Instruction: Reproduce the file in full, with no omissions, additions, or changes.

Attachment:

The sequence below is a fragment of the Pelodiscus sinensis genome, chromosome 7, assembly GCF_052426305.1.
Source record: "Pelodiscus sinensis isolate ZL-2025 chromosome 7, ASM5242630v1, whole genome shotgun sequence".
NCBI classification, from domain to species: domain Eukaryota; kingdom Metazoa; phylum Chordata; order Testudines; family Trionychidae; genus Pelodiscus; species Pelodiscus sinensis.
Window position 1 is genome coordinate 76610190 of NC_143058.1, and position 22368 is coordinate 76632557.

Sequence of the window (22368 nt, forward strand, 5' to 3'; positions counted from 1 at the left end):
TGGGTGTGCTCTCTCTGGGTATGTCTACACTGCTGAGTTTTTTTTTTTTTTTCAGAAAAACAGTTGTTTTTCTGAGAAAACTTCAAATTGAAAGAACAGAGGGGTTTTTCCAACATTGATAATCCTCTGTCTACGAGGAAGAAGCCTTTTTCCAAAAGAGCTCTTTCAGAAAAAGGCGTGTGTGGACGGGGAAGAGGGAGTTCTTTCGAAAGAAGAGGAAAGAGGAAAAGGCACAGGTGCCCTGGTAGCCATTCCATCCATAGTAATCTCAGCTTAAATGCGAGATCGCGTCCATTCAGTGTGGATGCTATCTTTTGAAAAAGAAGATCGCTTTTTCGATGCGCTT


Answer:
The sequence below is a fragment of the Pelodiscus sinensis genome, chromosome 7, assembly GCF_052426305.1.
Source record: "Pelodiscus sinensis isolate ZL-2025 chromosome 7, ASM5242630v1, whole genome shotgun sequence".
NCBI classification, from domain to species: domain Eukaryota; kingdom Metazoa; phylum Chordata; order Testudines; family Trionychidae; genus Pelodiscus; species Pelodiscus sinensis.
Window position 1 is genome coordinate 76610190 of NC_143058.1, and position 22368 is coordinate 76632557.

Sequence of the window (22368 nt, forward strand, 5' to 3'; positions counted from 1 at the left end):
TGGGTGTGCTCTCTCTGGGTATGTCTACACTGCTGAGTTTTTTTTTTTTTTTCAGAAAAACAGTTGTTTTTCTGAGAAAACTTCAAATTGAAAGAACAGAGGGGTTTTTCCAACATTGATAATCCTCTGTCTACGAGGAAGAAGCCTTTTTCCAAAAGAGCTCTTTCAGAAAAAGGCGTGTGTGGACGGGGAAGAGGGAGTTCTTTCGAAAGAAGAGGAAAGAGGAAAAGGCACAGGTGCCCTGGTAGCCATTCCATCCATAGTAATCTCAGCTTAAATGCGAGATCGCGTCCATTCAGTGTGGATGCTATCTTTTGAAAAAGAAGATCGCTTTTTCGATGCGCTT